Will these debates be easier without the cooperatives?

Schwörer: In the protection associations, the cooperatives remain fully responsible. They have to work together with the DWV members to design the profile of their growing region. The participants must get their act together, otherwise certain wine designations will be lost for them: This concerns the single vineyard, the Erste and the Große Gewächs. They may only be used if the Schutzgemeinschaft has adopted a regulation for them.

What is the state of the discussion regarding First and Great Growths?

Schwörer: We have discussed this topic for a long time and have founded a working group. There is a need for their use, but we are also registering a certain proliferation of the term. Every producer is allowed to use the Große Gewächs as an "outstanding product of the farm", there are no legal requirements. From various sides, the wish was expressed to regulate the term by law. Now we have used the criteria of the "Selection" in the regulation and made it optional, such as sensory testing and the recognition of suitable vineyard areas.

Does the lowest common denominator of the interest groups apply there as well?

Schwörer: That is the big bone of contention: One side argues that there must be a recognition process for the Großes Gewächs in order to maintain the value of the product. The other side sees it differently. But the wine industry would do itself no favours if it were to destroy the image of the product abroad. That is why we are discussing with the wine communities how we can guarantee the value of the Grosses Gewächs during the transitional period. The question is: Will we find an agreement with the wine communities, which will be defined in the specifications - or will we manage to change the wine regulation for the transitional period until 2023? For me, it is important that a concept emerges that safeguards the value of Großes Gewächs and Erste Gewächs. In the past, we have unfortunately been masters at running such concepts down.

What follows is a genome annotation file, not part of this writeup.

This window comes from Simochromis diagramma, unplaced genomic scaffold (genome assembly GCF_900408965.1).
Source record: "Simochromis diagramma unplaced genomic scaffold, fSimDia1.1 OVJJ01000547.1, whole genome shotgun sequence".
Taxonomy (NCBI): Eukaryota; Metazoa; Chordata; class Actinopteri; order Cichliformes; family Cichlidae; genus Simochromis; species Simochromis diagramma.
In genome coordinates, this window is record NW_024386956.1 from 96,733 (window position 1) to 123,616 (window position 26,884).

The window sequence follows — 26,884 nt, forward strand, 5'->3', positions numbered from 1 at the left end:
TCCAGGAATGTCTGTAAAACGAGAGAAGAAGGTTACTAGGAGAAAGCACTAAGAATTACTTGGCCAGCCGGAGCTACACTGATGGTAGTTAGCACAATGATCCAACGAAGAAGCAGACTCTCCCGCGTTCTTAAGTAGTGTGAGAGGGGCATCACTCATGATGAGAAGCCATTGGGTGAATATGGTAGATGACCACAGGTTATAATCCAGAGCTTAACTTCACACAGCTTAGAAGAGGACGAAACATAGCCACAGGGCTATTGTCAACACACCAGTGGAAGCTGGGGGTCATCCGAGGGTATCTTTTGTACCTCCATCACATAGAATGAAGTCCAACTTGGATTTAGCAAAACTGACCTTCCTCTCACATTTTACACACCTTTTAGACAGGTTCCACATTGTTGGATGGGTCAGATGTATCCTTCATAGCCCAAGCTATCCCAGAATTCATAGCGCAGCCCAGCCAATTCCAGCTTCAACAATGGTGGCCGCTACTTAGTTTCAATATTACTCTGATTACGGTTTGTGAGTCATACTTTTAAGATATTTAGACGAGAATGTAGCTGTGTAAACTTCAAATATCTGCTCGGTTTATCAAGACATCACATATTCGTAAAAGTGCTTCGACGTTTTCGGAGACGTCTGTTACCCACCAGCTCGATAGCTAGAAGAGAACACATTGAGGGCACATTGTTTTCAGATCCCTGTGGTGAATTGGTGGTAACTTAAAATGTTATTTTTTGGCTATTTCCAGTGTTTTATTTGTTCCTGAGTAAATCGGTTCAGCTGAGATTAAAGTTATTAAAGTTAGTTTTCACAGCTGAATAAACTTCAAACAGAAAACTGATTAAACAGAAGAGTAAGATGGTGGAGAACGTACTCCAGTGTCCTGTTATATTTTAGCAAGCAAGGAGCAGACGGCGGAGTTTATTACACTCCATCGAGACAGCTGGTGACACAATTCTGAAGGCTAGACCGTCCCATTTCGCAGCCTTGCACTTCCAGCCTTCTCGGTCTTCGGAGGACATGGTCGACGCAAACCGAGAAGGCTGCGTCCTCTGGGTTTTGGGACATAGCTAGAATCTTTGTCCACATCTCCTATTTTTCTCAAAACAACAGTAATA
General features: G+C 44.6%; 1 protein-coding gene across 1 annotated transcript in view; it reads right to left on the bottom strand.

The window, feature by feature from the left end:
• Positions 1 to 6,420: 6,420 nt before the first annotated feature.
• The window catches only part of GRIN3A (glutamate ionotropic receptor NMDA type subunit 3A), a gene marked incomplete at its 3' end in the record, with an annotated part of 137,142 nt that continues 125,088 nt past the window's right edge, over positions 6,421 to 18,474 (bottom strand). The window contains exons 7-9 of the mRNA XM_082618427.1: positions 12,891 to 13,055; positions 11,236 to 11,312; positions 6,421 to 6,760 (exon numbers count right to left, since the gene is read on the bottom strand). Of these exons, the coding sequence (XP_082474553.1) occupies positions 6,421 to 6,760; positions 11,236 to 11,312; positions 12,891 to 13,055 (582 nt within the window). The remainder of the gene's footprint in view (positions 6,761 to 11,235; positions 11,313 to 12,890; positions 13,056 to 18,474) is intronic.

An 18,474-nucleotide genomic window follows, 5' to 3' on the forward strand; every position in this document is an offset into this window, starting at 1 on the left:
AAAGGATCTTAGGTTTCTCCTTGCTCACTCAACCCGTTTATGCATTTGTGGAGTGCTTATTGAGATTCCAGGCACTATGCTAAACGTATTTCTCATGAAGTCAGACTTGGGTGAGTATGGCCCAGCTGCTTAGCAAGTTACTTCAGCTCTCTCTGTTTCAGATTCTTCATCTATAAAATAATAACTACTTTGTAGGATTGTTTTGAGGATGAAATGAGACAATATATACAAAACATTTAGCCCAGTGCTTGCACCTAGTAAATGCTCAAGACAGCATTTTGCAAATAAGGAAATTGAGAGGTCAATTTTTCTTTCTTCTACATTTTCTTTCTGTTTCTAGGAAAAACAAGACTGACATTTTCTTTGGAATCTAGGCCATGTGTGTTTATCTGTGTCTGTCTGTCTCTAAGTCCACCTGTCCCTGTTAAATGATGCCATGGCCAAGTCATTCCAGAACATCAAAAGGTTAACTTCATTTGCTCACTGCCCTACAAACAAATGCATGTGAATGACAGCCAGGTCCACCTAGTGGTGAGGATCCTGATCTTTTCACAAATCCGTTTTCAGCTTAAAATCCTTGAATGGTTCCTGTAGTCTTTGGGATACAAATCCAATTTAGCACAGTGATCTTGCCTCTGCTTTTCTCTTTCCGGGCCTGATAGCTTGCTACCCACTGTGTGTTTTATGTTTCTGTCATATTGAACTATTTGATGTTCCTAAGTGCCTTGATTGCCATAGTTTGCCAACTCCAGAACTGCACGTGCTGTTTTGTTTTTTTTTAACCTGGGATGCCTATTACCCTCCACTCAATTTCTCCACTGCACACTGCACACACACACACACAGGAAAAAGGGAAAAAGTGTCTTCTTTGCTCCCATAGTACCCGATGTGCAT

What are you doing to ensure that the result is not just another compromise?

Schwörer: It must not be a concept that can be sold in the lower price segment. They are premium products that have to have their price. The whole thing requires additional effort, so it will not be free of charge for the winegrowers. They have to put some money into it, and the product has to fetch a certain price. I can't imagine it any other way.